Ever the senior military official-cum-optimist, McChrystal, like every other U.S. general to command the war effort in Afghanistan, failed to deliver the message that every administration since Bush II has needed to hear—that the war is unwinnable. Driven by ambition, egotism, or both, the general declared that the battle would undoubtedly be won if only enough troops and material support were provided. McChrystal didn’t last long enough to accomplish much in Afghanistan—he was fired in June 2010 after a Rolling Stone article revealed that he and his staff had badmouthed and criticized the president. Since then, he has sat on the board of directors of JetBlue Airways, Navistar International, and FiscalNote, as well as served as chairman of the board at Siemens Government Technologies and Service Year Alliance. As the military-industrial complex consistently proves, failure need not determine your financial future if you have enough ribbons.
McChrystal’s particular gift to the public is, ironically, his knowledge of exemplary leadership. Yet what the general peddles is a form of Machiavellian expediency and Jamesian pragmatism. He writes in one recent article (also on Lee), “leadership itself is neither good nor evil. Malevolent leaders emerge as often as those we judge to be good. Leadership is better judged as either effective or not.” There is a hint of truth in this claim—yes, any leader, no matter now nefarious, should be studied for how he or she motivates people, crafts narratives, and achieves his or her goals. But since the ancient world, philosophers have argued that achieving good ends by immoral means nullifies the good achieved. Certainly immoral ends realized by immoral means are even worse. In either case, it doesn’t matter how effective the immoral actors are. Perhaps it is McChrystal’s embrace of relativism—so tangible in his writing on Lee—that explains his proposing Robespierre and Zarqawi as paragons of exemplary leadership.
Which brings us to an interesting question, given McChrystal’s eagerness to censure a once beloved officer and war hero—who is worthier of a legacy, Lee or McChrystal? The former was, McChrystal well acknowledges, a man of exemplary, unparalleled virtue in his time, respected by men across the North and the South. I recently discovered a children’s biography of Lee from my childhood, a hagiography of sorts from the 1950s, written by two Northerners! Lee was a brilliant tactician and a man of deep faith, unwilling to violate his conscience. He was also a rebel and a slaveowner, responsible for the deaths of thousands of American citizens and for propping up a fundamentally exploitative society. He died five years after the Civil War while serving as president of Washington and Lee College.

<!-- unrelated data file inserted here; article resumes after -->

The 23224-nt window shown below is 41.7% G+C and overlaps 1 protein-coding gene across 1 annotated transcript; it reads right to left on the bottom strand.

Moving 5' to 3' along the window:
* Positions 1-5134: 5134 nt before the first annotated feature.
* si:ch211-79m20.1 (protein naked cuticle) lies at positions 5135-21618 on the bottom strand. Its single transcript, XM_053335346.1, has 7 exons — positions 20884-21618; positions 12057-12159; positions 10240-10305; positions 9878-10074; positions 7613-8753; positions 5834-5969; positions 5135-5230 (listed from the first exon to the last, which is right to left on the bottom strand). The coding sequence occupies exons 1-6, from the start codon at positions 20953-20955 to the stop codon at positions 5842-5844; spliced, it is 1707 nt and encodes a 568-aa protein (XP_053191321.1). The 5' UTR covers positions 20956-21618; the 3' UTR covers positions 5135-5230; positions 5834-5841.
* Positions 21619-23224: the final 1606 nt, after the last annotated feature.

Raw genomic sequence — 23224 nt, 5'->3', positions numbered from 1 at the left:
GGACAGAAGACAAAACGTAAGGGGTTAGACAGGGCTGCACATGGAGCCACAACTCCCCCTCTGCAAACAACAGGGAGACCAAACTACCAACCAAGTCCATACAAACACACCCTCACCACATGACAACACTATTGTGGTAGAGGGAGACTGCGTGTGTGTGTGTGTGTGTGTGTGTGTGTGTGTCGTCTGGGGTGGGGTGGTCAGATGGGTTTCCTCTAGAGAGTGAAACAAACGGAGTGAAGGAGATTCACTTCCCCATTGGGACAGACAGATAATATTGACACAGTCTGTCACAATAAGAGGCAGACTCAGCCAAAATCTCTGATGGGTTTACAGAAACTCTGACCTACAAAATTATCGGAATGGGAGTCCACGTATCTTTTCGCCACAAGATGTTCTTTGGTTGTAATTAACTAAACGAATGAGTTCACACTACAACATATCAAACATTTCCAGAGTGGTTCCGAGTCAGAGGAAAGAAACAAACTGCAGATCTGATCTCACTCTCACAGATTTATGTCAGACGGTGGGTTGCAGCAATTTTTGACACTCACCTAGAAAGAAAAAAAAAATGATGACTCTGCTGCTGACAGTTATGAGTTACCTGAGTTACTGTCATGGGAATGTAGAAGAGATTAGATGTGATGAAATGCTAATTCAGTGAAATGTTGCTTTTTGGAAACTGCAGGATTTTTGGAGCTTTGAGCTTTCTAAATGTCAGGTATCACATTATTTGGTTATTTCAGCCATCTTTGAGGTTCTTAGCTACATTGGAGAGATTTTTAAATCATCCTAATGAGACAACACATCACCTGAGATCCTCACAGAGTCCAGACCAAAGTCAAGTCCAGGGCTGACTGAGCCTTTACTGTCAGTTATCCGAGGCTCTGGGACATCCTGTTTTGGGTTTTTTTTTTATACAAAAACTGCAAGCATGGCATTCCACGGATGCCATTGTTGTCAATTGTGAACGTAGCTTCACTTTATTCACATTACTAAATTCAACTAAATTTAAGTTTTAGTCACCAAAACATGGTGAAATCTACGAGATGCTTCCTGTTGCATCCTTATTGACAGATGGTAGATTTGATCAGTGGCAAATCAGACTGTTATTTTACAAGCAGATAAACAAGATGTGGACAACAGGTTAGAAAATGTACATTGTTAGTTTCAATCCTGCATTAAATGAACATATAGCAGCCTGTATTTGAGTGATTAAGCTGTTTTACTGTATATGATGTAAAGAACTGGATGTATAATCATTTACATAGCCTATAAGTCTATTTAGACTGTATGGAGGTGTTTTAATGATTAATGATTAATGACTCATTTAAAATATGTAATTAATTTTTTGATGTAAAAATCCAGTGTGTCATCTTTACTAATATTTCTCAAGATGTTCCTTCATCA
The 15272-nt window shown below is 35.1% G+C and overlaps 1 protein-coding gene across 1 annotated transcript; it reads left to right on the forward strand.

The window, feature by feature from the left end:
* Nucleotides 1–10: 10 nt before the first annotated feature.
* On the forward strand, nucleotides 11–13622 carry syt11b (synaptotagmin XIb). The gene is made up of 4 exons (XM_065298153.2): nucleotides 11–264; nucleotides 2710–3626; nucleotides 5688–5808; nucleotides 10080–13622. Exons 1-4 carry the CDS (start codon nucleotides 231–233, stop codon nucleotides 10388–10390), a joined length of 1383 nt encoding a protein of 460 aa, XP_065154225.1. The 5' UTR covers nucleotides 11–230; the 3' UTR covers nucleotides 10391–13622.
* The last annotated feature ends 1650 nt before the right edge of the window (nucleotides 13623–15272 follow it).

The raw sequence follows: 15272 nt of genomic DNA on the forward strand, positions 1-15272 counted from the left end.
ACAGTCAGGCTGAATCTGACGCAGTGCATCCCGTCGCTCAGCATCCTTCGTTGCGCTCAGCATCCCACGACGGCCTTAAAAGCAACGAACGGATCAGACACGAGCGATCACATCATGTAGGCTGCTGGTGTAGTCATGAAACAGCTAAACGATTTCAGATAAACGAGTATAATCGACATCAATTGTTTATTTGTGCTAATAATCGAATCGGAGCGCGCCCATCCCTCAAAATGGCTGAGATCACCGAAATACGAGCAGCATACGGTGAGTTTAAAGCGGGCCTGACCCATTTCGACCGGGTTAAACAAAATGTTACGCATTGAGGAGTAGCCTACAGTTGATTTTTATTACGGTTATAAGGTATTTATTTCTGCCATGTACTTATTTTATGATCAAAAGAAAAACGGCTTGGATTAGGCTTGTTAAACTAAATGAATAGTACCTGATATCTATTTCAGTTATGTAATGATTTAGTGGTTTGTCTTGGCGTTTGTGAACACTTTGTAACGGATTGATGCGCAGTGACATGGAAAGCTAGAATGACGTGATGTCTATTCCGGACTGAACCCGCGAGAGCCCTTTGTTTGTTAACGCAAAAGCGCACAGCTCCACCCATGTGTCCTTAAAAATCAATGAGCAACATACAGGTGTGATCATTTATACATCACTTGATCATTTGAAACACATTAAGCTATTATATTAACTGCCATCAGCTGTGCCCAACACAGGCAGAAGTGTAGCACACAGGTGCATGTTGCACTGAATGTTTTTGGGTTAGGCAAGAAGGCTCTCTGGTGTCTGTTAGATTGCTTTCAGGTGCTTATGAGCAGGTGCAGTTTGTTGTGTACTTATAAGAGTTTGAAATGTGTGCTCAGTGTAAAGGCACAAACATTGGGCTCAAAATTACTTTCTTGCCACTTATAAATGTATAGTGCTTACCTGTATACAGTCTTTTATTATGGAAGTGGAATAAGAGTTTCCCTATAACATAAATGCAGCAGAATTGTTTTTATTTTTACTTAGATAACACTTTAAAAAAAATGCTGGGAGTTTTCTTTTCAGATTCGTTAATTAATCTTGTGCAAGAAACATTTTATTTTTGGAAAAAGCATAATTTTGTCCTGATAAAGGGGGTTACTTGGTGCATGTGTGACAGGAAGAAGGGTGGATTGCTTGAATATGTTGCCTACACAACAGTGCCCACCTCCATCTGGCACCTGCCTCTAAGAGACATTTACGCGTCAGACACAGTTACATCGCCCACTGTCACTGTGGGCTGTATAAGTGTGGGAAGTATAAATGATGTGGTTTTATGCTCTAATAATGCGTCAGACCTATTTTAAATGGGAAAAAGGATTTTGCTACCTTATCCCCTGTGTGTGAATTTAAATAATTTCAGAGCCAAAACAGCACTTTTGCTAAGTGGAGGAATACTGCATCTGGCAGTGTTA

McChrystal egregiously failed at his greatest mission: to win the war in Afghanistan, after he pressured the president to put 30,000 more troops into harm’s way in 2009. Not surprisingly U.S. and coalition forces suffered their highest fatality and injury rates in 2010 and 2011. He also served in Iraq as chief of (JSOC) Joint Special Operations Command from 2003 to 2008, which prominent media reported had engaged in harsh interrogations and targeted killings. McChrystal was also accused of leading operations that involved illegal renditions, torture, and assassinations.
But McChrystal is a “manhunter” no more. Now he makes millions of dollars off of his military career, eager to perpetuate the same military-industrial complex that brought him to fame and power. Now he employs self-serving irrational rhetoric, lauds Machiavellian stratagems, and panders to the latest societal trends, even if it means holding the military—and American society—captive to social sexual behaviors (i.e. transgenderism) only recently considered to be demonstrative of mental illness. The engineers of our brave new world are very happy to have Stanley McChrystal at their service, thank you very much, though top brass serving the technocratic elite’s agenda are a dime a dozen at this point. I’m no prophet, but I’d be willing to wager that Lee’s legacy will always shine brighter than that of McChrystal’s.
Casey Chalk is a student at the Notre Dame Graduate School of Theology at Christendom College. He covers religion and other issues for TAC.